While the U.S. still maintains the overall lead in Nobel prizes (with the exception of literature), the rate at which American scientists have been awarded the prize has declined since the late 1970s. Continue Reading
This presidential election cycle has seen a storm of controversies and campaign promises from both major party candidates. While science and technology (S&T) policy is unlikely to make headlines in the two weeks leading up to the election, it is… Continue Reading
Forty years ago today, on May 11,1976, President Gerald Ford signed the “National Science and Technology Policy, Organization, and Priorities Act of 1976” into law. The act outlined a national policy for science and technology (S&T) and established the Office… Continue Reading
Today the Royal Swedish Academy of Sciences awarded the Nobel Prize in physics to American David J. Wineland and Serge Haroche of France, who pioneered two similar experimental techniques for observing and controlling systems of quantum particles. “The Nobel laureates have opened the door to a new era of experimentation with quantum physics by demonstrating the direct observation of individual quantum particles without destroying them,” said the academy in a press release. The physicists’ efforts, described as “bringing to life the wildest dreams of science fiction,” could make possible a computer more powerful than any seen before.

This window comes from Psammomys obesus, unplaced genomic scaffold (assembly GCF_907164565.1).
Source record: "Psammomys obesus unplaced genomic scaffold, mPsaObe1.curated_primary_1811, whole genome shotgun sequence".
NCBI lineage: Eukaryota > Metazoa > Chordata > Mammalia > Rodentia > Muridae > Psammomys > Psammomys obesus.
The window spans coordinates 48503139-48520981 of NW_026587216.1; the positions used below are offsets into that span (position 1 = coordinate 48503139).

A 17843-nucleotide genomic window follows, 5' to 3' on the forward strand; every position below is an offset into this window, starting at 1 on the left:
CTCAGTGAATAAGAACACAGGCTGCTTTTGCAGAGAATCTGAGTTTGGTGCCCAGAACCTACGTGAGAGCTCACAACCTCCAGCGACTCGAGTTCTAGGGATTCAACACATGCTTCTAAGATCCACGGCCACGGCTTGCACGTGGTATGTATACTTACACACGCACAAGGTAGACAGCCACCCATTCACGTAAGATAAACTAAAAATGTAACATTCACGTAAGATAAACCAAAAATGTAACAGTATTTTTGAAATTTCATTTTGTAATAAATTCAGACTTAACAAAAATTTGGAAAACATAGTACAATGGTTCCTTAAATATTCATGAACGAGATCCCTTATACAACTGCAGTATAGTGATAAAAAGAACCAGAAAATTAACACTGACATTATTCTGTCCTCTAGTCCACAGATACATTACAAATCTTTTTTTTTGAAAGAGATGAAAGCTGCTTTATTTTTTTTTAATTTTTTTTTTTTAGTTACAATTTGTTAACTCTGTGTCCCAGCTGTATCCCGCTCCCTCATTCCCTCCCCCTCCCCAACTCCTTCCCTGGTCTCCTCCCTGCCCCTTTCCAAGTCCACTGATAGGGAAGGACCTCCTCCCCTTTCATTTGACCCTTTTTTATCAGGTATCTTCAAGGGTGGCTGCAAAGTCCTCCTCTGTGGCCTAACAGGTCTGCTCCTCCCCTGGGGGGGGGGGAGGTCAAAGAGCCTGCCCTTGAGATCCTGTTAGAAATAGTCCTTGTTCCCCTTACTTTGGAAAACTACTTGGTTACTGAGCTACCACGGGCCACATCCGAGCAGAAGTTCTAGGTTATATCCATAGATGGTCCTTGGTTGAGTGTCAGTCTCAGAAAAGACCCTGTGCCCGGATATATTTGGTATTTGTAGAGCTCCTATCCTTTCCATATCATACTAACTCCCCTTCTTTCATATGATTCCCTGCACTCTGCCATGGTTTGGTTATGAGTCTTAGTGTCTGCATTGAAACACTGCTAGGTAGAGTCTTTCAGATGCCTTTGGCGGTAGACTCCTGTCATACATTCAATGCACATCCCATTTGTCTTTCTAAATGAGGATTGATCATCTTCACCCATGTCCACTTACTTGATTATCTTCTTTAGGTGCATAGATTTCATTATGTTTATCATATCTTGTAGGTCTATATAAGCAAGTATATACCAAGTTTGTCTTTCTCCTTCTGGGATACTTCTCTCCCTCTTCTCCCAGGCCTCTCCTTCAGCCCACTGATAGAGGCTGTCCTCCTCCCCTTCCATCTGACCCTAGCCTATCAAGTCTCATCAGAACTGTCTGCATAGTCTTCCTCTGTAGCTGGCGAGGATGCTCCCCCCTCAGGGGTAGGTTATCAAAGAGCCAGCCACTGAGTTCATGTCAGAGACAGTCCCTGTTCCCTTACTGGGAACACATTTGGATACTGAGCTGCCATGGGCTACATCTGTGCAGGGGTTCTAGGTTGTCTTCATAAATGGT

In times of economic distress, all discretionary spending is subject to scrutiny, especially funding for basic and applied science research. In the midst of an intensely restrictive fiscal environment within Congress, the Obama administration is working to change this pattern.… Continue Reading